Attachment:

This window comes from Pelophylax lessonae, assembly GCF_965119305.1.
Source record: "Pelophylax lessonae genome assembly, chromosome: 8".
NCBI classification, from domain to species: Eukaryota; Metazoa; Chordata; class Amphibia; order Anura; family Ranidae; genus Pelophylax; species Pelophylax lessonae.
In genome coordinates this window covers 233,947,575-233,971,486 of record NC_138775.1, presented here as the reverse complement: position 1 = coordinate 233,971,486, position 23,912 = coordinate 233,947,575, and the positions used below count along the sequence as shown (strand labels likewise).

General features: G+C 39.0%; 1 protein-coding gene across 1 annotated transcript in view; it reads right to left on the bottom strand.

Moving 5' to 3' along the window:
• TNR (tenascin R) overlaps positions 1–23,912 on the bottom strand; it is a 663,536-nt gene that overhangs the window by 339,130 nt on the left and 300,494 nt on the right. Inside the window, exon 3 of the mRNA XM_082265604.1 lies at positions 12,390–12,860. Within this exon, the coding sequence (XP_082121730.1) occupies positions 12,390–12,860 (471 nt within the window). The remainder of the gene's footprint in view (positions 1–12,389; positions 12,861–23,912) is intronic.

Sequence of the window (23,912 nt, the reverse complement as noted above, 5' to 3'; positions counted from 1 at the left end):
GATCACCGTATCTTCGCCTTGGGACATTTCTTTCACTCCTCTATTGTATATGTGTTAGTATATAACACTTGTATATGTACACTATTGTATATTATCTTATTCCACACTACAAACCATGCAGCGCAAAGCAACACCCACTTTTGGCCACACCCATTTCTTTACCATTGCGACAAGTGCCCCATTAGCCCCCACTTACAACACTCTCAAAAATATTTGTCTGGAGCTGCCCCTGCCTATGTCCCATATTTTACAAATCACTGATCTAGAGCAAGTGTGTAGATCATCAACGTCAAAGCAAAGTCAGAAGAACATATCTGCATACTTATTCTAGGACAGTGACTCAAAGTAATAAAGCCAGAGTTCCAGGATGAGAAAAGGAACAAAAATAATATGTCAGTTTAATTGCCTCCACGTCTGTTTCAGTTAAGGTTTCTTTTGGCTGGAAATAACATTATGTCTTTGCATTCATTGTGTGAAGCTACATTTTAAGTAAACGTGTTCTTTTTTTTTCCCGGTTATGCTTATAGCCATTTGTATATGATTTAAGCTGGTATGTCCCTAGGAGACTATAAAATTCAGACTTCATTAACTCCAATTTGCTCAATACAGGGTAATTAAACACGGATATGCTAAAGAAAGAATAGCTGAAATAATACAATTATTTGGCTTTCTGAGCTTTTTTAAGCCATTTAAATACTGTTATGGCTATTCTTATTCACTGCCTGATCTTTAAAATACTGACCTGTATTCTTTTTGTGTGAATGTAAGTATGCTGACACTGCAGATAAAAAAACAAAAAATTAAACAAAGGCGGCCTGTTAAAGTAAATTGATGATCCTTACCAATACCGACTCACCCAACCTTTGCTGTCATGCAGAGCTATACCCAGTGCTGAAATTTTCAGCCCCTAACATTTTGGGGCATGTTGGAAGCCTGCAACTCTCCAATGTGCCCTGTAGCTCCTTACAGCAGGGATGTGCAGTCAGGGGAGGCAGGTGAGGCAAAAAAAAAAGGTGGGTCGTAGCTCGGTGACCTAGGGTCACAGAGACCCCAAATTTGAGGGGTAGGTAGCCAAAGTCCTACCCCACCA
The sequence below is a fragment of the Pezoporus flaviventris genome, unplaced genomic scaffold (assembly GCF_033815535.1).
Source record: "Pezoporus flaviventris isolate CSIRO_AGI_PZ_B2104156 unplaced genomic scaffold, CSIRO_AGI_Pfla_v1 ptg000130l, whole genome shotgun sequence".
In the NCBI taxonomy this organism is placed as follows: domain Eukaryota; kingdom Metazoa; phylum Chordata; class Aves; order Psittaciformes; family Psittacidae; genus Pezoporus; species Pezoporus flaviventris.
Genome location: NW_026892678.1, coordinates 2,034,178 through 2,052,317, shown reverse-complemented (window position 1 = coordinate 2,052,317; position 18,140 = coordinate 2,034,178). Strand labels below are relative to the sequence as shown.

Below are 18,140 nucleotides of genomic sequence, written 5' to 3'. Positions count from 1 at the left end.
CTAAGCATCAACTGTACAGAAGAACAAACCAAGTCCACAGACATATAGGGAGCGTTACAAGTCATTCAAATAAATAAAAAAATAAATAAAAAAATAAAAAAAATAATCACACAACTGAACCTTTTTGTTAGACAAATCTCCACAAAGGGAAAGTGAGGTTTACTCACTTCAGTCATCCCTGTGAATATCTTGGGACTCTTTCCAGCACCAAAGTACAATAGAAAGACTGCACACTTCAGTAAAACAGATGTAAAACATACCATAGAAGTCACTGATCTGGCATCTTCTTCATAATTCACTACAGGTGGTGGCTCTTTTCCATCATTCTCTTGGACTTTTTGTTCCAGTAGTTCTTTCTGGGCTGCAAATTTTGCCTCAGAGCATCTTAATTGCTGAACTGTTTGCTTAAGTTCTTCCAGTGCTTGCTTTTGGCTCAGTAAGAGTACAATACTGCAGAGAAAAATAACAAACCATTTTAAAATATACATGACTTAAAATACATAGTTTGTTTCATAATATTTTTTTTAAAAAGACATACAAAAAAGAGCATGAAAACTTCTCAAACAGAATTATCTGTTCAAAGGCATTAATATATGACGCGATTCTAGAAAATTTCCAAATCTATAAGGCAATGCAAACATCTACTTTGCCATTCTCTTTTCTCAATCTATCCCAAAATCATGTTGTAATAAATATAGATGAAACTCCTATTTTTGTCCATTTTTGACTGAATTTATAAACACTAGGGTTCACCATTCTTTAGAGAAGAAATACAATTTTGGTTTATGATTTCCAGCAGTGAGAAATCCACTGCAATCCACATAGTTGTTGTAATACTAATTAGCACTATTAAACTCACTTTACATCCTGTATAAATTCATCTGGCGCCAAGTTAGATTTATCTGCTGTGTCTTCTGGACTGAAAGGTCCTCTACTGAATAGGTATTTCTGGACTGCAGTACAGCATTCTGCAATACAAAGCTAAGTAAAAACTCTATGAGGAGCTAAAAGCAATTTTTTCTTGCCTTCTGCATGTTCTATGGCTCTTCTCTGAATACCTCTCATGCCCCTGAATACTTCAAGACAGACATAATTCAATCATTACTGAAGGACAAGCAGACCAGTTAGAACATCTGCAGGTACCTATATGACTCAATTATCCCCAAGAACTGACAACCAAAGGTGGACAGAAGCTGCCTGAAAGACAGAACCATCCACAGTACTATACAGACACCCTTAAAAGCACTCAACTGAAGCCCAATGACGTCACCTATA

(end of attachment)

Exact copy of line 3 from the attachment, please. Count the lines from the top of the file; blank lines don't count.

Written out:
NCBI classification, from domain to species: Eukaryota; Metazoa; Chordata; class Amphibia; order Anura; family Ranidae; genus Pelophylax; species Pelophylax lessonae.